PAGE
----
There are numbers of you who have health, and wealth, and many other things that so many desire, but they never make you love God, and they never will. You love them, and make idols of them very readily, but they do not lead you to love the Lord; while the children of God, who love their dear Savior, can tell you that they do not love him because of what he gives them, for if he takes from them, they love him all the same. With Job, they say, “The Lord gave, and the Lord has taken away; blessed be the name of the Lord.” They do not love him simply because he caresses them, for if he chastens them, they love him still, and kiss the rod with which he smites them.

The steadfast love of the Lord never ceases, 
his mercies never come to an end;
they are new every morning; 
great is thy faithfulness.
“The Lord is my portion,” says my soul, 
“therefore I will hope in him.”
The Lord is good to those who wait for him,
to the soul that seeks him.
It is good that one should wait quietly 
for the salvation of the Lord.
It is good for a man that he bear 
the yoke in his youth.
Let him sit alone in silence 
when he has laid it on him;
let him put his mouth in the dust — 
there may yet be hope;
let him give his cheek to the smiter,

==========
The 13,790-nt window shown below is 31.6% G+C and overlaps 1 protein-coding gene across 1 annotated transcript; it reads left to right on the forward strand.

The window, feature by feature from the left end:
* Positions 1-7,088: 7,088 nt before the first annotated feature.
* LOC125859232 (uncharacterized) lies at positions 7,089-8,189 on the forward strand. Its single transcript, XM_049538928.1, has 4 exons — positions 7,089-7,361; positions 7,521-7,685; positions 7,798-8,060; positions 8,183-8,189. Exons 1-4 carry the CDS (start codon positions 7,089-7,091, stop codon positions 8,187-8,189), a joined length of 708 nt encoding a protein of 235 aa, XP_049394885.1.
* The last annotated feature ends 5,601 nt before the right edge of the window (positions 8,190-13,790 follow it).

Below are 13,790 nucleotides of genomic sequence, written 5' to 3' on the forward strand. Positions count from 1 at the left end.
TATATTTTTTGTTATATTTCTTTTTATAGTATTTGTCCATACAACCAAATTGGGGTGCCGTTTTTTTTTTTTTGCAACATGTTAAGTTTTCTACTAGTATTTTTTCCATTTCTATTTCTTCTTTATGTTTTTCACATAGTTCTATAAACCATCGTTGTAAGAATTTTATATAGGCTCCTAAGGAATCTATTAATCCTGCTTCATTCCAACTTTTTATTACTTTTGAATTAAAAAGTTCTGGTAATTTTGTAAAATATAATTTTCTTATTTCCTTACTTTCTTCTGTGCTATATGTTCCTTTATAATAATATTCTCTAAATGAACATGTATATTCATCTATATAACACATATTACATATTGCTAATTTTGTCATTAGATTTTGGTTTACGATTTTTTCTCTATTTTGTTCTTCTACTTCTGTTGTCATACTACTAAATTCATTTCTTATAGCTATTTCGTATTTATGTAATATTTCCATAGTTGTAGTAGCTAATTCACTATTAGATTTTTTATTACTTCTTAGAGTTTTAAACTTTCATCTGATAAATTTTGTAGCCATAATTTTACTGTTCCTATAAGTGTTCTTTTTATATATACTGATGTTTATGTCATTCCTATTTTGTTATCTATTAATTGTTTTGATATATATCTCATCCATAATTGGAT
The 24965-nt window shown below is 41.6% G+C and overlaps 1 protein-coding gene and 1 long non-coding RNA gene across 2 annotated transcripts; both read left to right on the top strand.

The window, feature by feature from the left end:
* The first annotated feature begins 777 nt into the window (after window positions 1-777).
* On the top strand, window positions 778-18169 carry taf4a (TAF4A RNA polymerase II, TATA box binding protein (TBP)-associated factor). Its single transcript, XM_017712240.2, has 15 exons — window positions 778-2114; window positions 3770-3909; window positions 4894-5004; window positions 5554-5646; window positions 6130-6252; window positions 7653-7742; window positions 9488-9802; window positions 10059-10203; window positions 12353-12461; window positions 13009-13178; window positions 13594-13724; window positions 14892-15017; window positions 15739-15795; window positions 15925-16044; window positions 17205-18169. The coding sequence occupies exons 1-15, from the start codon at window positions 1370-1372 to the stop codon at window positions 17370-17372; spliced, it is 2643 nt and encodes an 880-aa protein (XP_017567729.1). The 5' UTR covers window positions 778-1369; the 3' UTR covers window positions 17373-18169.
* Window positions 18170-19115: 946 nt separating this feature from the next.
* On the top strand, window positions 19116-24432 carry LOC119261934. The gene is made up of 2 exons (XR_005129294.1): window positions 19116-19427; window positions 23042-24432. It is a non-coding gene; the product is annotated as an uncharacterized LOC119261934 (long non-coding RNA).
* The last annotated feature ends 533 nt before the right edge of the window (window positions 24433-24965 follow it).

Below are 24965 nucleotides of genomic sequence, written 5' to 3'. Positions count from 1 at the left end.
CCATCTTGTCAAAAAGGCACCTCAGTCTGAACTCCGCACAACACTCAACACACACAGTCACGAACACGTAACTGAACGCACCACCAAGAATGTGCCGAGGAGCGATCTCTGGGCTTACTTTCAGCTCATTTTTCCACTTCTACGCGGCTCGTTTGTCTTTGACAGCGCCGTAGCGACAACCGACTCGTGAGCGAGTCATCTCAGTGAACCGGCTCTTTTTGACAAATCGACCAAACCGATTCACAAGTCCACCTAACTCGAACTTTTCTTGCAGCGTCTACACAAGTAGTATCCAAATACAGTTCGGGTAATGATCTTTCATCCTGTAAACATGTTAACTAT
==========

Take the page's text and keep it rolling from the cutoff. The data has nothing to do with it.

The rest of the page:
and be filled with insults. 
For the Lord will not 
cast off for ever,
but, though he cause grief, he will have compassion 
according to the abundance of his steadfast love;
for he does not willingly afflict or grieve the sons of men. (Lamentations 3:22-33 RSV)

This beautiful passage comes in the midst of many hard, sad words. We see the compassion of the heart of God.  Compassionate judgment. Mercy in many forms.  Jeremiah says God does not willingly afflict or grieve the sons of men. His mercies are fresh every morning. In the middle of his own pain, Jeremiah remembers the Lord. Behind the suffering and devastation, God is at work because of His great love. Jerusalem was heading in the wrong way and God brought destruction so that he could restore it later.  In His great mercy, He planned to build it up again.  “The Lord does not cast off forever; though he causes grief, he will have compassion.”

October 24

1 Peter 5:1-7 (ESV)

Shepherd the Flock of God

5:1 So I exhort the elders among you, as a fellow elder and a witness of the sufferings of Christ, as well as a partaker in the glory that is going to be revealed: 2 shepherd the flock of God that is among you, exercising oversight, [1] not under compulsion, but willingly, as God would have you; [2] not for shameful gain, but eagerly; 3 not domineering over those in your charge, but being examples to the flock. 4 And when the chief Shepherd appears, you will receive the unfading crown of glory. 5 Likewise, you who are younger, be subject to the elders. Clothe yourselves, all of you, with humility toward one another, for “God opposes the proud but gives grace to the humble.”

6 Humble yourselves, therefore, under the mighty hand of God so that at the proper time he may exalt you, 7 casting all your anxieties on him, because he cares for you.